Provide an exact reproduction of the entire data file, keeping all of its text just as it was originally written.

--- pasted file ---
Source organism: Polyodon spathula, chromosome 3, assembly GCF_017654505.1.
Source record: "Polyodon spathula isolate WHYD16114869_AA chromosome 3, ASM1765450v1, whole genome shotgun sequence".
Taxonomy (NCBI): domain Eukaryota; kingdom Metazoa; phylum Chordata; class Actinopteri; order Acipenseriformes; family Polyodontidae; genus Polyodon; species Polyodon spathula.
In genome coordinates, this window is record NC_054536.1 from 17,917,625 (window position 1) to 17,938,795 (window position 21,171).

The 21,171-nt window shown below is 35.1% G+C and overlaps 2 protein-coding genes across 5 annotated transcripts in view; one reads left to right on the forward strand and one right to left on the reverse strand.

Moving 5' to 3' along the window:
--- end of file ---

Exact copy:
Source organism: Polyodon spathula, chromosome 3, assembly GCF_017654505.1.
Source record: "Polyodon spathula isolate WHYD16114869_AA chromosome 3, ASM1765450v1, whole genome shotgun sequence".
Taxonomy (NCBI): domain Eukaryota; kingdom Metazoa; phylum Chordata; class Actinopteri; order Acipenseriformes; family Polyodontidae; genus Polyodon; species Polyodon spathula.
In genome coordinates, this window is record NC_054536.1 from 17,917,625 (window position 1) to 17,938,795 (window position 21,171).

The 21,171-nt window shown below is 35.1% G+C and overlaps 2 protein-coding genes across 5 annotated transcripts in view; one reads left to right on the forward strand and one right to left on the reverse strand.

Moving 5' to 3' along the window: